Sovereign citizen extremists throughout the United States view federal, state, and local governments as illegitimate, lacking the authority to issue or enforce laws. They also assert they are not subject to questioning or arrest by law enforcement, paying taxes and fines, complying with summonses, or possessing official licenses.
Sovereign citizen extremists have engaged in counterfeiting, verbal and written harassment, unlawful property occupation scams, and financial fraud.
In 2017, sovereign citizen extremists accounted for five of the 11 ideologically motivated attacks against law enforcement nationwide. All five incidents occurred during routine policing activities and did not demonstrate indicators of pre-planning. In September, authorities arrested self-identified sovereign citizen Candice Dixon in Pittsburgh for aggravated assault, fleeing, and attempting to elude police officers. In August, authorities in Indianapolis arrested John Jones Bey, a sovereign citizen who previously filed an $11 billion lawsuit against the city, after he shot at constables attempting to serve him an eviction notice.
Threat to New Jersey: Moderate
Sovereign citizen extremists in New Jersey attacked law enforcement at least once in 2017; however, they mostly engage in non-violent activity such as self-identifying in court paperwork and traffic stops and filing liens against public officials. In May 2016, legislation in New Jersey enhanced penalties associated with the filing of fraudulent liens to retaliate against public officials. Sovereign citizens have since adopted new methods to circumvent the law.
In March 2017, police arrested self-proclaimed sovereign citizen Wayne Hall in Roselle Park (Union County) following a physical altercation after officers asked Hall to provide his information. He refused and instead gave the officer a card, asserting that he was not subject to traffic laws. Authorities also arrested Hall’s friend, Jameika Hutchison, after she began recording the interaction, a common sovereign tactic, and engaged in a physical altercation with police.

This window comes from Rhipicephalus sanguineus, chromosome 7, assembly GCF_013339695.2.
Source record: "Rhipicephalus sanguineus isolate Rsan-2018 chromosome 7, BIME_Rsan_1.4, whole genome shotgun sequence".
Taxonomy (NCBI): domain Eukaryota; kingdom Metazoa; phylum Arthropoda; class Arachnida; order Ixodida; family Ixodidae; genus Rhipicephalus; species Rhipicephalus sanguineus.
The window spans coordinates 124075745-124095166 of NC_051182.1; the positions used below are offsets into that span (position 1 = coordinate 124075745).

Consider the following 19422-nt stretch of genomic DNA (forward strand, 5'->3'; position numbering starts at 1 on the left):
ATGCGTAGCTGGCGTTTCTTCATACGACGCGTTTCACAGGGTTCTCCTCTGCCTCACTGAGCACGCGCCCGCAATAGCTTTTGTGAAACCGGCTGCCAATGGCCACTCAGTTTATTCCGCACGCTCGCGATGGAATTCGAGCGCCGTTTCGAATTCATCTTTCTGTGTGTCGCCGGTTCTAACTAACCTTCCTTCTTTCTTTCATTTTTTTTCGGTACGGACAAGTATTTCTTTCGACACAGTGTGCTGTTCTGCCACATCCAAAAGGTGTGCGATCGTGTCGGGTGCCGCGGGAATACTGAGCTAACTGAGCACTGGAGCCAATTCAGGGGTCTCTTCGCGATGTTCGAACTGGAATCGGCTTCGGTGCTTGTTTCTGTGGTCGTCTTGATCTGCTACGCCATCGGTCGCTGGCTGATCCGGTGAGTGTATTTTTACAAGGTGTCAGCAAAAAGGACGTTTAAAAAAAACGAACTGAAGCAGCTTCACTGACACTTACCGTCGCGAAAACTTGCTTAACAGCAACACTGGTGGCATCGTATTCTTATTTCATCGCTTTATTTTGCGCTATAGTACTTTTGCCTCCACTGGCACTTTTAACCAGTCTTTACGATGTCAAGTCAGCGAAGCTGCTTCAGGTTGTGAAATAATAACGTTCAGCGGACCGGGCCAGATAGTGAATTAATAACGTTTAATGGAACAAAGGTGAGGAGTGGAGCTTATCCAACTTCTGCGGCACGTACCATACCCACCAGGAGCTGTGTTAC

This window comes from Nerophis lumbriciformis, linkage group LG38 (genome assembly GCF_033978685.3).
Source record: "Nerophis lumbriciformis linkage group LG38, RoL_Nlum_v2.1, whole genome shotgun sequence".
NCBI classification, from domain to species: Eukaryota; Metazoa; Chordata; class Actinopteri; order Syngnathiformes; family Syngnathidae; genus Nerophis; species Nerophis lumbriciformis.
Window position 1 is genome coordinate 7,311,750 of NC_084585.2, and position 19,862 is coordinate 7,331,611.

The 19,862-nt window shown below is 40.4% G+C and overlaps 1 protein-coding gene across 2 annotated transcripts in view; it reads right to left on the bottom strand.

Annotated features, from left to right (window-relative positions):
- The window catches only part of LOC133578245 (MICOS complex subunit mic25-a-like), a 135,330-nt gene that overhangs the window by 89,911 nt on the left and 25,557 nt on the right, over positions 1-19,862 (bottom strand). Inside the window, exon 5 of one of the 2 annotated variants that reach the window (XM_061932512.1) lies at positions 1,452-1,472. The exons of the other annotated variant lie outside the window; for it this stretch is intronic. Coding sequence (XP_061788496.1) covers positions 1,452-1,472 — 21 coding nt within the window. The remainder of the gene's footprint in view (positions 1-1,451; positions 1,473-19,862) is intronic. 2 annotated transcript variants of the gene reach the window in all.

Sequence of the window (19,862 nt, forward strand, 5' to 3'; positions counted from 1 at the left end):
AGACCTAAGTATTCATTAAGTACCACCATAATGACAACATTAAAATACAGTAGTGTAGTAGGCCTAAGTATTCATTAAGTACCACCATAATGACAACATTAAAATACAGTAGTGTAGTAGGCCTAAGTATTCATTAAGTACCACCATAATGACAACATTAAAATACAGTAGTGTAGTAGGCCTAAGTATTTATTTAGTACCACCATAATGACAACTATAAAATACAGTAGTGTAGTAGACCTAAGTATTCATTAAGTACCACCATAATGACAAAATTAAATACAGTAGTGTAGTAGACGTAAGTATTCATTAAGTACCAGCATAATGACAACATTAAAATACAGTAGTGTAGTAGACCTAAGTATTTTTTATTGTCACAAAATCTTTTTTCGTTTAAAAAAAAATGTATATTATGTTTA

In June 2016, authorities arrested Erick Shute, a former New Jersey resident who declared himself a sovereign citizen, for killing three individuals in West Virginia over a property dispute. In 2011, Shute spent nearly 200 days in a county jail in New Jersey for aggravated assault, resisting arrest, and obstruction after a violent confrontation that began when he asked a police officer to “sign a peace treaty” to allow him to drive without a license.
In March 2016, a self-identified sovereign citizen in prison in New Jersey filed seven fraudulent liens against public officials totaling over $120 million. In 2015, the same individual mailed a letter to a judge in Hunterdon County claiming false imprisonment and demanding approximately $50,000 in relief.
United States Nexus
Sovereign citizen organizations throughout the United States—specifically the National Liberty Alliance (NLA), Moorish Nation, and Continental uNited States of America—engage in and promote criminal activity, while some have an active presence in New Jersey.
The NLA, which claims nearly 130 members in New Jersey—approximately 100 more than last year—focuses nationally on creating “common law grand juries.” The group asserts the authority to conduct investigations, issue indictments, and remove public officials from office. While this activity has not occurred in New Jersey, the NLA has publicly encouraged members to intimidate government officials and engage in criminal activity across the country.
Members of the Moorish Nation assert that they are the original inhabitants of the United States and are entitled to self-governing status, giving them rights that predate the Constitution. Throughout the United States, they are generally opportunistic, creating and selling fraudulent identification, squatting in abandoned houses, and filing false liens against public officials as a form of harassment.
In November 2017, state prosecutors in Colorado obtained guilty pleas or convictions against five of nine Continental uNited States of America members accused of engaging in a racketeering conspiracy against public officials. The indictment alleges the members of this group filed false liens against public officials, threatened to arrest them on treason charges, and distributed defamatory fliers near their private homes if they were involved in members’ court cases. The case rises to a level of national significance because the accused ringleader of the group has been instrumental in forming common law juries throughout the United States, including in Alaska, Colorado, Florida, and Hawaii.